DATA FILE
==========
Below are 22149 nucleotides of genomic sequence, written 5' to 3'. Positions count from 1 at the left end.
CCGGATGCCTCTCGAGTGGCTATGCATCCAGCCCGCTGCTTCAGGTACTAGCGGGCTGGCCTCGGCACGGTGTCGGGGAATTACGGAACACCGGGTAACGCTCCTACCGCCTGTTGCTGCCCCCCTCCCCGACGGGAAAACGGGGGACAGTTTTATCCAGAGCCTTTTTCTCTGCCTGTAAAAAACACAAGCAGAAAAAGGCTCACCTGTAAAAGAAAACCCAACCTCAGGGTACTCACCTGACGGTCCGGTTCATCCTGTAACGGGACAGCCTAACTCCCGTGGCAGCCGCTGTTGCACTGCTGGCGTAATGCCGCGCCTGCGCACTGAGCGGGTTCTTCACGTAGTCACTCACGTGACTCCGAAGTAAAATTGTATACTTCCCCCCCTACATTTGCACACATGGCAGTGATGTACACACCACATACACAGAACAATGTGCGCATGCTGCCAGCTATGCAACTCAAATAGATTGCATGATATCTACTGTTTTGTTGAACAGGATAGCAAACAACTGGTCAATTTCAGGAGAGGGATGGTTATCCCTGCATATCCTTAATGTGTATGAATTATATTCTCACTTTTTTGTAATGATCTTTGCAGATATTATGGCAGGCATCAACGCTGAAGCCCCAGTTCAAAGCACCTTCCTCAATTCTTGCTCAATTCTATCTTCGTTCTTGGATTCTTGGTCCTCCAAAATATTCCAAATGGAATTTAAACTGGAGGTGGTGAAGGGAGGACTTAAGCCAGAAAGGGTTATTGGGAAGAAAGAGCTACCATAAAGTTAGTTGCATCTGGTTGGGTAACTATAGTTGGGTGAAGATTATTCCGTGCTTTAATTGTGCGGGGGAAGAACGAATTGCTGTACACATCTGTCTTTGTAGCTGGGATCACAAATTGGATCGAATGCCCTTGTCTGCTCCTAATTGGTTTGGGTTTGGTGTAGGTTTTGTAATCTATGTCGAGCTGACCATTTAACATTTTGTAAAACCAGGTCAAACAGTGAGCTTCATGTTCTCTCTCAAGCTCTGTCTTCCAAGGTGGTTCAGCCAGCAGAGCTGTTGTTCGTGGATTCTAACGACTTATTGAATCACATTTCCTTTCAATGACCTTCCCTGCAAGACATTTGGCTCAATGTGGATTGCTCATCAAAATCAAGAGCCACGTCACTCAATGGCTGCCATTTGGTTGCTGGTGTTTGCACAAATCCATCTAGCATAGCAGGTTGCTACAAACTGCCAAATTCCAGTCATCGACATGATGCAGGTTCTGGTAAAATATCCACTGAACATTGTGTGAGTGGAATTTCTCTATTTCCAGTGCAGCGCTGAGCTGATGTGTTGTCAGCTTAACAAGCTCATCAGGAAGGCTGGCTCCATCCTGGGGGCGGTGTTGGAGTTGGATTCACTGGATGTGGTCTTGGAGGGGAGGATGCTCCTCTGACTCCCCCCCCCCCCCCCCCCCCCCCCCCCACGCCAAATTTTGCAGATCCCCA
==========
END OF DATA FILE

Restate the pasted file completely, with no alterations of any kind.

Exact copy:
Below are 22149 nucleotides of genomic sequence, written 5' to 3'. Positions count from 1 at the left end.
CCGGATGCCTCTCGAGTGGCTATGCATCCAGCCCGCTGCTTCAGGTACTAGCGGGCTGGCCTCGGCACGGTGTCGGGGAATTACGGAACACCGGGTAACGCTCCTACCGCCTGTTGCTGCCCCCCTCCCCGACGGGAAAACGGGGGACAGTTTTATCCAGAGCCTTTTTCTCTGCCTGTAAAAAACACAAGCAGAAAAAGGCTCACCTGTAAAAGAAAACCCAACCTCAGGGTACTCACCTGACGGTCCGGTTCATCCTGTAACGGGACAGCCTAACTCCCGTGGCAGCCGCTGTTGCACTGCTGGCGTAATGCCGCGCCTGCGCACTGAGCGGGTTCTTCACGTAGTCACTCACGTGACTCCGAAGTAAAATTGTATACTTCCCCCCCTACATTTGCACACATGGCAGTGATGTACACACCACATACACAGAACAATGTGCGCATGCTGCCAGCTATGCAACTCAAATAGATTGCATGATATCTACTGTTTTGTTGAACAGGATAGCAAACAACTGGTCAATTTCAGGAGAGGGATGGTTATCCCTGCATATCCTTAATGTGTATGAATTATATTCTCACTTTTTTGTAATGATCTTTGCAGATATTATGGCAGGCATCAACGCTGAAGCCCCAGTTCAAAGCACCTTCCTCAATTCTTGCTCAATTCTATCTTCGTTCTTGGATTCTTGGTCCTCCAAAATATTCCAAATGGAATTTAAACTGGAGGTGGTGAAGGGAGGACTTAAGCCAGAAAGGGTTATTGGGAAGAAAGAGCTACCATAAAGTTAGTTGCATCTGGTTGGGTAACTATAGTTGGGTGAAGATTATTCCGTGCTTTAATTGTGCGGGGGAAGAACGAATTGCTGTACACATCTGTCTTTGTAGCTGGGATCACAAATTGGATCGAATGCCCTTGTCTGCTCCTAATTGGTTTGGGTTTGGTGTAGGTTTTGTAATCTATGTCGAGCTGACCATTTAACATTTTGTAAAACCAGGTCAAACAGTGAGCTTCATGTTCTCTCTCAAGCTCTGTCTTCCAAGGTGGTTCAGCCAGCAGAGCTGTTGTTCGTGGATTCTAACGACTTATTGAATCACATTTCCTTTCAATGACCTTCCCTGCAAGACATTTGGCTCAATGTGGATTGCTCATCAAAATCAAGAGCCACGTCACTCAATGGCTGCCATTTGGTTGCTGGTGTTTGCACAAATCCATCTAGCATAGCAGGTTGCTACAAACTGCCAAATTCCAGTCATCGACATGATGCAGGTTCTGGTAAAATATCCACTGAACATTGTGTGAGTGGAATTTCTCTATTTCCAGTGCAGCGCTGAGCTGATGTGTTGTCAGCTTAACAAGCTCATCAGGAAGGCTGGCTCCATCCTGGGGGCGGTGTTGGAGTTGGATTCACTGGATGTGGTCTTGGAGGGGAGGATGCTCCTCTGACTCCCCCCCCCCCCCCCCCCCCCCCCCCCACGCCAAATTTTGCAGATCCCCA